***

If you wonder in what manner the women were murdered, beaten, strangled, raped, mutilated, if you are curious about details, wonder why you are wondering. This isn’t Law & Order SVU, which makes women’s and children’s violations a nightly private entertainment.

Instead, meditate on what it feels like to have your last moments of life be sheer terror, excruciating pain. Wonder if, after experiencing that brutality, death comes as a welcomed relief.

***

“Sometimes I become very saddened, very affected by it [the work] because I am looking into the faces of these beautiful young girls, some as young as 10 or 11—the average probably being 16, 17, 18. You see some of them in their graduation outfits with their mortarboards, some of them in their tiaras for their quinceañeras.”

“So it’s hard, many of them look like my daughter. I see one occasionally that looks like me when I was 16. Like you do in medicine, I have to detach myself sometimes and just look at a face as a formal structure—there’s a shadow here or there—because I do become deeply, deeply saddened by it.”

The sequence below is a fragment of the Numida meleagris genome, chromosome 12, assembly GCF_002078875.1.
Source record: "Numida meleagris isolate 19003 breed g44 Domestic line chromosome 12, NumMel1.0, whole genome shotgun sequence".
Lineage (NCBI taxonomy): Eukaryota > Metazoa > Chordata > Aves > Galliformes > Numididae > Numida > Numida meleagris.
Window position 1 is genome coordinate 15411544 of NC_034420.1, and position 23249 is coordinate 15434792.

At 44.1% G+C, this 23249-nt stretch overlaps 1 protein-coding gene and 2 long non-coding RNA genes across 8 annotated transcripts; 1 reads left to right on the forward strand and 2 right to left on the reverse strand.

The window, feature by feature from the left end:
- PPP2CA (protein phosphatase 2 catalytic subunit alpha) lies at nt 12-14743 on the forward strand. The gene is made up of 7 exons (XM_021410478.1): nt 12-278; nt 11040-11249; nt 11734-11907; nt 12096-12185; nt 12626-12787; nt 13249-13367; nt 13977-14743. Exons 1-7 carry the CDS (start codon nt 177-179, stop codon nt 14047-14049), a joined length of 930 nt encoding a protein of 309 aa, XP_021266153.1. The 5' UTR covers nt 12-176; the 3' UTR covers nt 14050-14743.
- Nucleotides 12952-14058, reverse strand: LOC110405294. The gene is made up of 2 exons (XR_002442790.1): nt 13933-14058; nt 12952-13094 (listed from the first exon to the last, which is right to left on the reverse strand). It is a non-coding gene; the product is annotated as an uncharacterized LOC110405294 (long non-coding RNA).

***

Kahlo has more strength and courage than I (or probably you) do. I couldn’t be with this—be in this alien world of death as everyday currency—as she has done for years.

***

“We’ve all heard how many thousands died in Vietnam. But when you go to that wall, you see all those names so it becomes very real and very tactile, too. I felt like painting the portraits went a step further: it really personalized these faces—even though I am not going to have faces for all of them.”

“Nor can I ever possibly finish because the murders continue.”

***

At the entrance to the exhibit is an ofrenda, an altar at which to leave prayers for the dead or the wounded. After reckoning with the feminicide in Juárez, it’s hard to know what kind of prayer to offer.

All quotations from an interview with Diane Kahlo in February 2011. In part two of this series, Beth will report more on the feminicide and socio-economic situation in Ciudad Juárez.